چگونه سیاست پولی چین از سال 1990 هدایت می شود؟ بررسی قانون سیاست های بانک مردم
|کد مقاله||سال انتشار||مقاله انگلیسی||ترجمه فارسی||تعداد کلمات|
|26438||2008||13 صفحه PDF||سفارش دهید||7000 کلمه|
Publisher : Elsevier - Science Direct (الزویر - ساینس دایرکت)
Journal : Journal of International Money and Finance, Volume 27, Issue 5, September 2008, Pages 847–859
Post-1990 Chinese monetary policy is modeled with an augmented McCallum-type rule that takes into account the People's Bank of China's emphasis on targeting the rate of money supply growth. People's Bank policy appears responsive to the gap between target and actual nominal GDP as well as to external pressures. Additional cointegration analysis yields estimates of the gap between estimated money demand and actual money supply that appear to track the inflationary trends evident over our sample period. Chinese inflation and monetary policy outcomes seem reasonably captured using a standard monetary approach without the need to appeal to China-specific “structural” factors
There has been an outpouring of recent research on the question of the exchange rate between the US dollar and the Chinese renminbi, with a number of economists making a case for much larger renminbi revaluation than the initial 2% shift announced on July 21, 2005. Notwithstanding the external effects of the ongoing revaluation, allowing some freedom from the fixed exchange rate constraint increases the People's Bank of China's scope for effective monetary control. Ba Shusong, deputy director-general of the Finance Institute of the State Council's Development Research Center, for example, emphasized that the fixed exchange rate had “jeopardized” the independence of Chinese monetary policy.1 In this study we find a consistent monetary policy response to real output that is combined, however, with apparent sensitivity to external pressures. The movement away from the old fixed exchange rate policy may well reflect the Chinese authorities' awareness of the benefits for monetary policymaking rather than necessarily representing a response to foreign demands for exchange rate adjustment. In recent years monetary policy analysis has been increasingly dominated by the estimation of the Taylor rule (Taylor, 1993), whereby central bank interest-rate setting is related to the gap between inflation and its target value and the gap between actual real GDP and its potential level. When interest rates are already very low, a problem with the Taylor rule is that it may call for negative interest rates that cannot be delivered in practice, however. In such cases as Japan, therefore, McCallum's (1988) alternative rule based on explaining movements in the monetary base as a function of GDP and velocity growth may be more applicable (see also McCallum, 1993 and McCallum, 2003). In this paper we consider how this same McCallum rule may also be applied to China. Estimation of a Taylor rule would not be sensible here as not only does the People's Bank of China not have a target interest rate as such but also loan and deposit rates remained largely administratively determined over our sample period. Only recently has any movement from the specified interest rates been permitted. And, when the People's Bank of China announced a rise in loan and deposit rates on October 28, 2004, for example, there was still no scope provided for exceeding the basic deposit rate laid down in the communiqué (People's Bank of China, 2004a). Given that the People's Bank's money supply targets have generally emphasized broad money (M2), we consider the behavior of M2 as a dependent variable in our empirical work in addition to the monetary base series originally suggested by McCallum (1988). We consider the 1990–2003 period, thereby including the 1993–1994 inflation spike, the subsequent anti-inflationary policy, the attempts to reflate the economy after the 1997–1998 Asian financial crisis, and the pressures for renminbi appreciation that emerged after 2001. Our analysis of Chinese monetary policy relative to the McCallum rule suggests that monetary policy was typically too tight until around 2001. We also find that, if we augment the basic McCallum rule, there is a significant monetary policy response to the rate of change of foreign exchange reserves that suggests less than full sterilization, as well as a significant shift that appears to coincide with the onset of deflation at the time of the Asian financial crisis. Our analysis concludes with a forecasting exercise that points to the central bank loosening policy too much in 2003–2004.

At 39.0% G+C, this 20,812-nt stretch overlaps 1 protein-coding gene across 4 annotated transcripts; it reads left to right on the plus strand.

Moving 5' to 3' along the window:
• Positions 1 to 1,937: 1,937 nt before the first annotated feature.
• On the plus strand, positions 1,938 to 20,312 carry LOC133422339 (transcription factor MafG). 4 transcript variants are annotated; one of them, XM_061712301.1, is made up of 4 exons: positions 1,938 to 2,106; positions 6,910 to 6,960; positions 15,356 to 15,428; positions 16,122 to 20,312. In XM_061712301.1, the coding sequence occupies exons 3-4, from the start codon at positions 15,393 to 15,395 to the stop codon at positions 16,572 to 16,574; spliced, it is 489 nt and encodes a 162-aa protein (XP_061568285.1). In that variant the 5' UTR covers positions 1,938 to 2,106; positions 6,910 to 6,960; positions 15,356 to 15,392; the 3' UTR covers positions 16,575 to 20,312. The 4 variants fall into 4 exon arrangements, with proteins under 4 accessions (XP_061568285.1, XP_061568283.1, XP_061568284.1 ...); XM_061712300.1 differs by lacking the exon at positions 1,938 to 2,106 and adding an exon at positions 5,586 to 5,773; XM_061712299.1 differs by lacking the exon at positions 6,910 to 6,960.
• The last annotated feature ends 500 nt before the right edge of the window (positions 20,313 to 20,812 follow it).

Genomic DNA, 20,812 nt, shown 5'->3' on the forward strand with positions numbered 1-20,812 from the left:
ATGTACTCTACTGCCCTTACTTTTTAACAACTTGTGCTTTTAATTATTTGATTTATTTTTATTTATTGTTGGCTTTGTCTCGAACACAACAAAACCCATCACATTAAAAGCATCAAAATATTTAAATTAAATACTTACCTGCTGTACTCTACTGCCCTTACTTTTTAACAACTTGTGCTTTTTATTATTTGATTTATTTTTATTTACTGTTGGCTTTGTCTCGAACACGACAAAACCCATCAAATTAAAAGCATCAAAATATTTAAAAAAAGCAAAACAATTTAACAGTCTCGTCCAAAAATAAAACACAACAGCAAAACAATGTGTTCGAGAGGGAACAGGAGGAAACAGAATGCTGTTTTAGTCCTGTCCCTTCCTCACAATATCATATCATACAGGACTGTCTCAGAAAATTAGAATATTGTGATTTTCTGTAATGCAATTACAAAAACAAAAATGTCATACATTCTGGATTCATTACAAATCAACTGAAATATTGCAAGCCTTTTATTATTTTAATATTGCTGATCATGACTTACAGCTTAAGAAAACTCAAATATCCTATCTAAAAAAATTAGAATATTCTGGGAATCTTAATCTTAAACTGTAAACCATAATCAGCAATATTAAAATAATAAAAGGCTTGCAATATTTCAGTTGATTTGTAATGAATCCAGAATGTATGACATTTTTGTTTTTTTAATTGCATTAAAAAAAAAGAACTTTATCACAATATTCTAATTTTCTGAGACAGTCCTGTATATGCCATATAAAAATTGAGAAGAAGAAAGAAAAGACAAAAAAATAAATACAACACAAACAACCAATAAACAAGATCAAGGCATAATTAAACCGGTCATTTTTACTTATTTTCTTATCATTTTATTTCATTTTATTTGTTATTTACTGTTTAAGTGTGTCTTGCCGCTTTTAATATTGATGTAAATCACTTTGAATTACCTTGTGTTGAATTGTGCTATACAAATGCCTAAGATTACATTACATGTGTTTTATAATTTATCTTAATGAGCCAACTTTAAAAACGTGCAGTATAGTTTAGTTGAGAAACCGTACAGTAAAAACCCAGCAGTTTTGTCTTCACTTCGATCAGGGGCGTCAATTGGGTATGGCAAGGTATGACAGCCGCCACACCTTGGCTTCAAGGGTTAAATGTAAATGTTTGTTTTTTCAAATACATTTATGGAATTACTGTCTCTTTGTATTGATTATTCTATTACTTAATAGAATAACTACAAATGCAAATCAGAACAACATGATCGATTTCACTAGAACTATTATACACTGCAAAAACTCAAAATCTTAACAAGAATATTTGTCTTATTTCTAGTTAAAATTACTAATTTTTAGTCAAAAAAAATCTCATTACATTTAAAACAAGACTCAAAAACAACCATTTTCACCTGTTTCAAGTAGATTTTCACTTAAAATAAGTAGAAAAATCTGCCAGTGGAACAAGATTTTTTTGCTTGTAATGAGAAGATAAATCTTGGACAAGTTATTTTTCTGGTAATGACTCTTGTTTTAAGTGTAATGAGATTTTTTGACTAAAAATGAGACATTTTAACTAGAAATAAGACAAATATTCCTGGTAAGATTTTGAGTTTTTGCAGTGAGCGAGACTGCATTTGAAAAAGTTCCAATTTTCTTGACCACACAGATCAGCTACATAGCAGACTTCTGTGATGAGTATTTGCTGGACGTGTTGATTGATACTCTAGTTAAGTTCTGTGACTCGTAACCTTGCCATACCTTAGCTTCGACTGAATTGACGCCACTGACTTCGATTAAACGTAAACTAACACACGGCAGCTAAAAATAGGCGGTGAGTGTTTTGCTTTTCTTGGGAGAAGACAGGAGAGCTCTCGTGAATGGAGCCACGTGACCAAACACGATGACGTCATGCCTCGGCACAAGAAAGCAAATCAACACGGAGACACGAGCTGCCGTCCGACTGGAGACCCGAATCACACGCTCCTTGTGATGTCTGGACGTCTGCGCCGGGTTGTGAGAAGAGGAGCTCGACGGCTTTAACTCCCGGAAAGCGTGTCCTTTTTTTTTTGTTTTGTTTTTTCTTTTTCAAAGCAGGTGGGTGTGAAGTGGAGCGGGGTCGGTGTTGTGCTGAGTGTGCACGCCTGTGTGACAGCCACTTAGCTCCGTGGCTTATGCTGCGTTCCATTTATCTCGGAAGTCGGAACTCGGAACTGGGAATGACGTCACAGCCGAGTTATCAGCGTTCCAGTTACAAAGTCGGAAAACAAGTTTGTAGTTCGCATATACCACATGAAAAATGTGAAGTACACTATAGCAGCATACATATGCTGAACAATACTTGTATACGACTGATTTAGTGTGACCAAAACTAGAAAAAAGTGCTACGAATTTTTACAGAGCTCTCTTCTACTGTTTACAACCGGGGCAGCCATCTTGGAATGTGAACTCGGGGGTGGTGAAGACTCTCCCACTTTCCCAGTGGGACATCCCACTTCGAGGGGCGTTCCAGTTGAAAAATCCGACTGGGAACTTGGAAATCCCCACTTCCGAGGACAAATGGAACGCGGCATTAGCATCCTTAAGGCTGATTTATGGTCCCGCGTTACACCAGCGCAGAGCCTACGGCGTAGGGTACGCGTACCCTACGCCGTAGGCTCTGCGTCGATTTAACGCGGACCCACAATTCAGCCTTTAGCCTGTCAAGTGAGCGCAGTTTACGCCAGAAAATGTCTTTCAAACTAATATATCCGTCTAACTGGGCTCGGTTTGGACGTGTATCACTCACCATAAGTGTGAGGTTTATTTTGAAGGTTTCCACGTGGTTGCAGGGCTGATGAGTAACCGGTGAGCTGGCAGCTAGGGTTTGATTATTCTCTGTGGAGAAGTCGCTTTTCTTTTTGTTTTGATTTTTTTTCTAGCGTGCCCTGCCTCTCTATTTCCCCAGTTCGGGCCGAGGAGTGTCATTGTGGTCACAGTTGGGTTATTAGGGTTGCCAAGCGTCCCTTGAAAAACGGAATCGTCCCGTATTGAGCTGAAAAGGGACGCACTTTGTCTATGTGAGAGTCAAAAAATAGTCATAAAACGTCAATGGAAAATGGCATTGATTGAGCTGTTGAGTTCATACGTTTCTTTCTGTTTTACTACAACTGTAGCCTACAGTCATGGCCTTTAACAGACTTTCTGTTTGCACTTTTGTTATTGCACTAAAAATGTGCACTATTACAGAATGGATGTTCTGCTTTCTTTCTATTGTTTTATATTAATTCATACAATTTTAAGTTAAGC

نتیجه گیری انگلیسی
This study models Chinese monetary policy from 1990 to 2003 in terms of a McCallum-type rule that takes into account the People's Bank of China's emphasis on targeting the rate of money supply growth. People's Bank policy appears responsive to the gap between target and actual nominal GDP as well as to external pressures. We also find evidence of a policy shift as deflation set in during 1998 following the onset of the Asian financial crisis. Additional longer-run analysis reveals cointegration between the People's Bank's M2 target aggregate and prices, real output and interest rates. Estimates of the gap between estimated money demand and actual money supply appear to track quite well the swings between inflationary and deflationary pressures over our sample period. This suggests that Chinese inflation and monetary policy outcomes can be satisfactorily modeled using standard empirical techniques and are not just a figment of China-specific “structural” factors.